In Congress, Reps. Sam Farr (D-CA) and Jim McGovern (D-MA) are currently circulating a sign-on letter to their colleagues requesting that the State Department withhold its annual Colombia human rights certification until the Colombian government meets the human rights conditions laid out in US law. More than 50 representatives had signed onto the letter by midweek, said Haugaard.

The issue of paramilitary demobilization is a sore one, Isaacson said. Under a negotiated agreement with the Uribe government, the paramilitaries agreed to disband in return for limited legal exposure for their human rights and drug trafficking offenses. But many para leaders are worming their way into political power, and the Organization of American States reported this week that some 4,000 demobilized fighters were "remobilizing" in Guaviare province.

"The problem is," said Isaacson, "it doesn't seem to be getting rid of the paras. Instead, they are reorganizing as drug mafias with incredible political clout. This process won't make a dent in the drug flows, and it probably won't make much of a dent in the power of the paras," he predicted.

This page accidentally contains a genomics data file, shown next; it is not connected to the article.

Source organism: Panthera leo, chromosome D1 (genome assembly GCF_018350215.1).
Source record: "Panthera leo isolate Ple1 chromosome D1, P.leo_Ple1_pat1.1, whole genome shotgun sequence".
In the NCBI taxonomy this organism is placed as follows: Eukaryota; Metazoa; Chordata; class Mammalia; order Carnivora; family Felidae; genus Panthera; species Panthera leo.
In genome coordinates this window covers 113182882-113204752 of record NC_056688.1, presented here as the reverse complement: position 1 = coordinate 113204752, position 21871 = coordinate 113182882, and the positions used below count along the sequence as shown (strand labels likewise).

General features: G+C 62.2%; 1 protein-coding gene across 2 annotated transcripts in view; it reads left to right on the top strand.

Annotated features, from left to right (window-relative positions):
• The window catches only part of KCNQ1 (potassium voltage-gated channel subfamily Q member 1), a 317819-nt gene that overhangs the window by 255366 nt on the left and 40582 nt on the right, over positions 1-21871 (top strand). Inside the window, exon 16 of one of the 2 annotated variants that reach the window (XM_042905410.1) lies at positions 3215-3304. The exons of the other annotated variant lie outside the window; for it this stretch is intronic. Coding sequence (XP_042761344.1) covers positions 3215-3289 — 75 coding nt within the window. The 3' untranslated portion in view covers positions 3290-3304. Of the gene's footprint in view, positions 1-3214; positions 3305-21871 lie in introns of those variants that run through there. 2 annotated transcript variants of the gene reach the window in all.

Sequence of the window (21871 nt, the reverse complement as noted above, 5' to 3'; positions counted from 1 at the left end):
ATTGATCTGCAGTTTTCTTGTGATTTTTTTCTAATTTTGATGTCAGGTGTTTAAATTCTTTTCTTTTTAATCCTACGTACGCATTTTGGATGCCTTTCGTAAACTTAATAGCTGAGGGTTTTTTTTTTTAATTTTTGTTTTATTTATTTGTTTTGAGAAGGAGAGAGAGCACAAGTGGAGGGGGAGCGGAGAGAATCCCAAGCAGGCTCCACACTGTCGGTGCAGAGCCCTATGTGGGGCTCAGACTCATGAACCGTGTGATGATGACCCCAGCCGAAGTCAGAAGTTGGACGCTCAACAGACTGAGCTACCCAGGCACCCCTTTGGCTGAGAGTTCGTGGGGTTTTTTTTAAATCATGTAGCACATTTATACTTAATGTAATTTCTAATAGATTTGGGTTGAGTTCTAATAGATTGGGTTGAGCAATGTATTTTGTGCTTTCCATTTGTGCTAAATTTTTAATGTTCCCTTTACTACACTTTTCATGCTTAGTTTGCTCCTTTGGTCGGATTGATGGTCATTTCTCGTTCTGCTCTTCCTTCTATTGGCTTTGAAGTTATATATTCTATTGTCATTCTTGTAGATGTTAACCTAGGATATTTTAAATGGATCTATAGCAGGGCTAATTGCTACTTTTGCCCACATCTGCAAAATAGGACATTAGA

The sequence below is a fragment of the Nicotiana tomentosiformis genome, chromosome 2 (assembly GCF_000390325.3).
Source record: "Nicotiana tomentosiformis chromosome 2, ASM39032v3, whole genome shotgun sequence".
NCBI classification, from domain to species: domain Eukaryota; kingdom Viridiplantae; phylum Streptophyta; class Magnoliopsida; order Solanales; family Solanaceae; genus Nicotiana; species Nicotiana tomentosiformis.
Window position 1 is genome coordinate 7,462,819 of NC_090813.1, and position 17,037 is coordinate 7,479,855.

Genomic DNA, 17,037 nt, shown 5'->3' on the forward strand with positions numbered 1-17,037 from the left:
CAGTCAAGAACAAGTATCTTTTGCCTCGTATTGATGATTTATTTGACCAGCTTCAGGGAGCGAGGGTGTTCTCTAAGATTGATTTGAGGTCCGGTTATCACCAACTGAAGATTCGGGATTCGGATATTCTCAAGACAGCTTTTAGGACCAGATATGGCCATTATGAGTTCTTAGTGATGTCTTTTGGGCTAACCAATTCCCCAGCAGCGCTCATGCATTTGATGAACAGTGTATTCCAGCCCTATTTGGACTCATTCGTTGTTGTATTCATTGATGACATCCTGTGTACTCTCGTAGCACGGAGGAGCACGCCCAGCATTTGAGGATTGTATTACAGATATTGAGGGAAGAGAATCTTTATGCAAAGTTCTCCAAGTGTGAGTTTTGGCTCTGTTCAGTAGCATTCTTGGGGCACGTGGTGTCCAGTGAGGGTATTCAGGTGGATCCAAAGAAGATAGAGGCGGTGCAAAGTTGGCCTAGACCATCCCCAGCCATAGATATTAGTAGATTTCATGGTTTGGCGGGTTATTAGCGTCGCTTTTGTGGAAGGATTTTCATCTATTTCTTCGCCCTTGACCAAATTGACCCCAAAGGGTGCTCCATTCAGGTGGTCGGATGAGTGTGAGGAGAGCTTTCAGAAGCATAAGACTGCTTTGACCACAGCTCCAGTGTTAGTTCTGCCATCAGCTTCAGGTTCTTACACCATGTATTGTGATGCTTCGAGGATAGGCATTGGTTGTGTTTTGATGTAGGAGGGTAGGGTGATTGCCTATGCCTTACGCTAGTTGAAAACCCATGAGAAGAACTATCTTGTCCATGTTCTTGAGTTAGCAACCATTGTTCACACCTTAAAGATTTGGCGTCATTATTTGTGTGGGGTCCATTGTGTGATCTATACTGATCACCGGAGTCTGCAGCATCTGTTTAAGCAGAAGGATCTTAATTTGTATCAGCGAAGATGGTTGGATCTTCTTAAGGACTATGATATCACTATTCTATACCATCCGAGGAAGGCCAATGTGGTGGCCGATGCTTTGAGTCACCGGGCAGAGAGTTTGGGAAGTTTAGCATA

The issue is even bothering some Republicans, said Haugaard. "There is concern over the demobilization of the paramilitaries and the impact that is having on justice and drug issues. There is considerable unease not just among Democrats, but among some Republicans, too. They see the process as too lax and the paras gaining another kind of political power."

While the paramilitary leaders have been driven by good, old-fashioned greed and lust for power, the leftist rural guerrillas of the FARC seem to be driven more by ideology, are also proving undefeatable, and are unamenable to negotiations with the Uribe government. "The FARC leadership is rigidly ideological and they have always seen themselves as armed campesinos who want a piece of the pie and otherwise want to be left alone," said Isaacson. "If that means making common cause with the drug economy, so be it. But while the para leaders are no doubt spending their money on champagne and hookers, we have no intelligence suggesting the money the FARC makes off the trade is going to Swiss bank accounts, luxury swimming pools, or similar items. They're using their profits to buy guns."